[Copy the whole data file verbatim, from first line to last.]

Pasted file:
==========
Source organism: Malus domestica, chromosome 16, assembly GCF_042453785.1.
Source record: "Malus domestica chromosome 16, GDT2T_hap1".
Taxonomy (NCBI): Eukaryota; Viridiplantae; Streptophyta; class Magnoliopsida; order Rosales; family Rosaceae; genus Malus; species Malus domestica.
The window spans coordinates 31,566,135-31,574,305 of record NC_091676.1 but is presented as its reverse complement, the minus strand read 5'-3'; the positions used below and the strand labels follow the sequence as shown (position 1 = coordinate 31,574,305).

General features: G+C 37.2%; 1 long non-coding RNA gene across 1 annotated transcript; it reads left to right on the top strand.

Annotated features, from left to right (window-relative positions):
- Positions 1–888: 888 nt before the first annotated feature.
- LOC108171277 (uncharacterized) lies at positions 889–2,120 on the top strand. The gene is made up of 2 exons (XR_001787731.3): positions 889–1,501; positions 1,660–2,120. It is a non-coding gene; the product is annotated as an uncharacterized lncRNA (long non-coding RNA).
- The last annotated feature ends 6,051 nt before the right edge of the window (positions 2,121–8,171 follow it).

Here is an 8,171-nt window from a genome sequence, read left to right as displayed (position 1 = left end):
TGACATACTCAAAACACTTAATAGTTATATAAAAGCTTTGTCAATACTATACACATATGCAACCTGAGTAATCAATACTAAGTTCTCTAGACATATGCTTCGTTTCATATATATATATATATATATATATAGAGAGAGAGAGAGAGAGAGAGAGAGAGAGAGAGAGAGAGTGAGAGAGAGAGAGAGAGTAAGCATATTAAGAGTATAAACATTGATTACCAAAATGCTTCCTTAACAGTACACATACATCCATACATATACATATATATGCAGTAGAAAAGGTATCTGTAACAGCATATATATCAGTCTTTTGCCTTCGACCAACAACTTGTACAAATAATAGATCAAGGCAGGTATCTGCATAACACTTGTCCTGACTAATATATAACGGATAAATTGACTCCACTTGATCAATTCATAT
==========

Source organism: Malus domestica, chromosome 16, assembly GCF_042453785.1.
Source record: "Malus domestica chromosome 16, GDT2T_hap1".
Taxonomy (NCBI): Eukaryota; Viridiplantae; Streptophyta; class Magnoliopsida; order Rosales; family Rosaceae; genus Malus; species Malus domestica.
The window spans coordinates 31,566,135-31,574,305 of record NC_091676.1 but is presented as its reverse complement, the minus strand read 5'-3'; the positions used below and the strand labels follow the sequence as shown (position 1 = coordinate 31,574,305).

General features: G+C 37.2%; 1 long non-coding RNA gene across 1 annotated transcript; it reads left to right on the top strand.

Annotated features, from left to right (window-relative positions):
- Positions 1–888: 888 nt before the first annotated feature.
- LOC108171277 (uncharacterized) lies at positions 889–2,120 on the top strand. The gene is made up of 2 exons (XR_001787731.3): positions 889–1,501; positions 1,660–2,120. It is a non-coding gene; the product is annotated as an uncharacterized lncRNA (long non-coding RNA).
- The last annotated feature ends 6,051 nt before the right edge of the window (positions 2,121–8,171 follow it).

Here is an 8,171-nt window from a genome sequence, read left to right as displayed (position 1 = left end):
TGACATACTCAAAACACTTAATAGTTATATAAAAGCTTTGTCAATACTATACACATATGCAACCTGAGTAATCAATACTAAGTTCTCTAGACATATGCTTCGTTTCATATATATATATATATATATATATAGAGAGAGAGAGAGAGAGAGAGAGAGAGAGAGAGAGAGAGTGAGAGAGAGAGAGAGAGTAAGCATATTAAGAGTATAAACATTGATTACCAAAATGCTTCCTTAACAGTACACATACATCCATACATATACATATATATGCAGTAGAAAAGGTATCTGTAACAGCATATATATCAGTCTTTTGCCTTCGACCAACAACTTGTACAAATAATAGATCAAGGCAGGTATCTGCATAACACTTGTCCTGACTAATATATAACGGATAAATTGACTCCACTTGATCAATTCATAT